The head of the Israeli surveillance giant NSO Group pledged Sunday to investigate potential cases of human rights abuses following a sweeping report by The Washington Post and other media organizations that uncovered how NSO’s government clients had deployed its spyware tool Pegasus against activists, journalists and private citizens around the world.
The company has raced to address growing outrage from human rights activists, technology executives, political dissidents and the general public over the widespread hacking and surveillance revealed in the Pegasus Project, an investigation by The Washington Post and 16 international media partners. By Monday, government and political opposition leaders from the European Union, France, India, Hungary and other countries had expressed fury and demanded answers as to whether the surveillance system had been abused.
The investigation detailed how a leak of more than 50,000 phone numbers helped expose the use of tool for the targeting and surveillance of politicians, journalists and business leaders. Stories were published Sunday and Monday, and more are expected in coming days.
In an interview Sunday, Shalev Hulio, NSO’s chief executive and co-founder, continued to dispute that a list of more than 50,000 phone numbers assessed during the investigation had any relevance to NSO. The numbers were concentrated in countries known to have been NSO clients, the investigation found, and forensic analysis of some of the smartphones on the list showed evidence of a suspected Pegasus targeting or successful hack.
But Hulio nevertheless told The Washington Post that some of the reported allegations were “disturbing,” including the surveillance of journalists. He also said the company intended to investigate the allegations regarding Pegasus and would terminate the contracts of clients in cases where it learned the tool had been misused.
“Every allegation about misuse of the system is concerning me,” he told The Washington Post. “It violates the trust that we give customers. We are investigating every allegation … and if we find that it is true, we will take strong action.”
NSO — the initials stand for the first names of three company founders, including Hulio — has said its products should be used only by its government clients to investigate terrorism or major crimes. NSO said in a transparency report last month that it had terminated five clients following investigations of misuse since 2016, including one case last year in which Pegasus was misused to “target a protected” individual.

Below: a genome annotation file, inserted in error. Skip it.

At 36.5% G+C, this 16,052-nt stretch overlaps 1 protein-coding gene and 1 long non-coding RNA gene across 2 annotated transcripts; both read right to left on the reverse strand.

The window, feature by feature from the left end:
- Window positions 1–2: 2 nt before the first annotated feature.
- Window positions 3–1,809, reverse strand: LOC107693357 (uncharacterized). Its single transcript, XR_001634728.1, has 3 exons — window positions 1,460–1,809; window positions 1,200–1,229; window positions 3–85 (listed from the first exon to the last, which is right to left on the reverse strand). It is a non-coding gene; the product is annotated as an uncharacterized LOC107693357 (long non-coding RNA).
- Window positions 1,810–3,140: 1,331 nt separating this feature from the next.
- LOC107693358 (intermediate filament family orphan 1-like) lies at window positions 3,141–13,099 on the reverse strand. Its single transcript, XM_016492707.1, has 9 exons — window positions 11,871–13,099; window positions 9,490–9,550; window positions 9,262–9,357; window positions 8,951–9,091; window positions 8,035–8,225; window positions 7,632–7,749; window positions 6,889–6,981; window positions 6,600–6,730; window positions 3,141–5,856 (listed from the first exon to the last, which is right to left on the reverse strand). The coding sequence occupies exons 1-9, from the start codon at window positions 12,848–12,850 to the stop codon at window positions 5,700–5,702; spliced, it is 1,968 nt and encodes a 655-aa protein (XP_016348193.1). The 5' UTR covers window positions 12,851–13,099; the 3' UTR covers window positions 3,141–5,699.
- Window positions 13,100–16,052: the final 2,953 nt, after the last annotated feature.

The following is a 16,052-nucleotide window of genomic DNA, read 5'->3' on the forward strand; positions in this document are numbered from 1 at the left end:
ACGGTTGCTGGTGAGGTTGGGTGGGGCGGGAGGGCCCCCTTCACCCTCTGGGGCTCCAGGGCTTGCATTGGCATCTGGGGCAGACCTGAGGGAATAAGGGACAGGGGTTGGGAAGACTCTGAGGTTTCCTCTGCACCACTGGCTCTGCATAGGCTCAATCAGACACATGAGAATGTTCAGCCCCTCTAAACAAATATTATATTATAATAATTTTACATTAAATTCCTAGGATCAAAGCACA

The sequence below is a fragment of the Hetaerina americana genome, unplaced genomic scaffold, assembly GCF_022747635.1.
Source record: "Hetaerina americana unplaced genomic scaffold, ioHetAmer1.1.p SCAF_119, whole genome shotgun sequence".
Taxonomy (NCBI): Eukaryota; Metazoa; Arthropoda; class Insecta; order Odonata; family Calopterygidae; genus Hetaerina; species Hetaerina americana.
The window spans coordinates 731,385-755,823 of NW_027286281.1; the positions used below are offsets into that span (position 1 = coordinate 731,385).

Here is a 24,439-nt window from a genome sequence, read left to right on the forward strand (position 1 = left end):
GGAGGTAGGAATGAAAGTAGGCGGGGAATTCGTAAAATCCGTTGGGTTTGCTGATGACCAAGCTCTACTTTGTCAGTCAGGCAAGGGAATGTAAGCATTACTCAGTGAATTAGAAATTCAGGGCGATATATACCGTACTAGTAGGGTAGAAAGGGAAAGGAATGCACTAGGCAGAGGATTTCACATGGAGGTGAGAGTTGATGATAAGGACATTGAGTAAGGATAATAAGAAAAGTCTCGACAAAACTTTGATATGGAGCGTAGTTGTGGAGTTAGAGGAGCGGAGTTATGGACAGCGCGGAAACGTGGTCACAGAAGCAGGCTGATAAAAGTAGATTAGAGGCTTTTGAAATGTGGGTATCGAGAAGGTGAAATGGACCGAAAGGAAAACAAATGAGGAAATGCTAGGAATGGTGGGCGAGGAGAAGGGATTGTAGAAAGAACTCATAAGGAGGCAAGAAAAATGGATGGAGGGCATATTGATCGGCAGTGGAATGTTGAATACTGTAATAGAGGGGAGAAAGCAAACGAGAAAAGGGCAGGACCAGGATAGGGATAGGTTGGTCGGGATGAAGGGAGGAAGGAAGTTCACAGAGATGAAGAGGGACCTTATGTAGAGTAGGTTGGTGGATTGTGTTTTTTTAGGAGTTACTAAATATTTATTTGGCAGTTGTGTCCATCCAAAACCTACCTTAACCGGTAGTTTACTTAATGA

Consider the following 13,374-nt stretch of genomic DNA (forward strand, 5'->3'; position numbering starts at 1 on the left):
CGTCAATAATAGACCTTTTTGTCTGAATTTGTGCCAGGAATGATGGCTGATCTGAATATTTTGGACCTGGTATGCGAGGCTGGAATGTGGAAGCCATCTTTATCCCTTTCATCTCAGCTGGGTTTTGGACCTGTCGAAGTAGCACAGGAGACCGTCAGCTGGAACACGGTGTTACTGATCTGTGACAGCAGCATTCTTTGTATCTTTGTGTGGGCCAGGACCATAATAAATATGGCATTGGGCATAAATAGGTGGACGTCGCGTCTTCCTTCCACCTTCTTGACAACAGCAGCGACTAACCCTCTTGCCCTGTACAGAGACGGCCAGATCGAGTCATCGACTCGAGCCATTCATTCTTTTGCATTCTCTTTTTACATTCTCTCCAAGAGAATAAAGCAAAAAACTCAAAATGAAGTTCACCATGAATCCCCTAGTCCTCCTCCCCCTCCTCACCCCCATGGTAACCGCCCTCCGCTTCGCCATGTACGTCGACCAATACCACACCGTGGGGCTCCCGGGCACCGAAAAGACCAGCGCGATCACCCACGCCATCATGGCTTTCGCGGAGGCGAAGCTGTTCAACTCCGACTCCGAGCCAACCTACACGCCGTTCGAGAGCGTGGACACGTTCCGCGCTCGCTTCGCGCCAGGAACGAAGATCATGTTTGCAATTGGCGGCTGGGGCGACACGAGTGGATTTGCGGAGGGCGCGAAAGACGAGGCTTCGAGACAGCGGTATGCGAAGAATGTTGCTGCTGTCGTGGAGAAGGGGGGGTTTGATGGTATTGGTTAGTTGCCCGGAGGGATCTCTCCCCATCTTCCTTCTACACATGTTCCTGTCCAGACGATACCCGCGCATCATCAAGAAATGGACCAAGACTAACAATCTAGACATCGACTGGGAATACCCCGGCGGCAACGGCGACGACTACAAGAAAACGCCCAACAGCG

Forbidden Stories, a Paris-based journalism nonprofit, and Amnesty International, a human rights group, had access to the list of numbers and shared it with the news organizations, which did further research and analysis to determine whom the numbers belonged to. Amnesty’s Security Lab conducted forensic analyses on smartphones obtained to find traces of attempted or successful hacks.
Before publication, NSO called the investigation’s findings exaggerated and baseless. The company said in statements last week that it does not operate the spyware licensed to its clients and “has no insight” into their specific intelligence activities.
On Sunday, Hulio was more conciliatory. “The company cares about journalists and activists and civil society in general,” Hulio said. “We understand that in some circumstances our customers might misuse the system and, in some cases like we reported in [NSO’s] Transparency and Responsibility Report, we have shut down systems for customers who have misused the system.”
Hulio said Sunday that NSO had suspended two clients in the past 12 months for human rights abuses.
The investigation has fueled tensions over the spyware in NSO’s home country. The Israeli government on Sunday released a statement following publication saying the country “does not have access to the information gathered by NSO’s clients.”
The head of Israel’s liberal Meretz party said Monday he would meet this week with the nation’s defense minister to discuss the spyware. The Israeli Defense Ministry must approve any Pegasus license to a government that wants to buy it.
European Commission President Ursula von der Leyen said Monday that if the investigation’s allegations are confirmed, they would be “completely unacceptable and against any kind of rules we have in the European Union” on press freedom.
“Free press is one of the core values of the European Union,” von der Leyen said at a news conference.
Hungary’s foreign minister, Peter Szijjarto, told reporters at a news conference Monday that he did not and does not “have any knowledge of this alleged data collection” and that he has asked the director of the Foreign Ministry’s information office to look into the matter.
Hungarian opposition lawmakers were calling for a parliamentary inquiry, although because Orban’s Fidesz party dominates the Hungarian legislature, it was unclear whether there would be the votes to do so.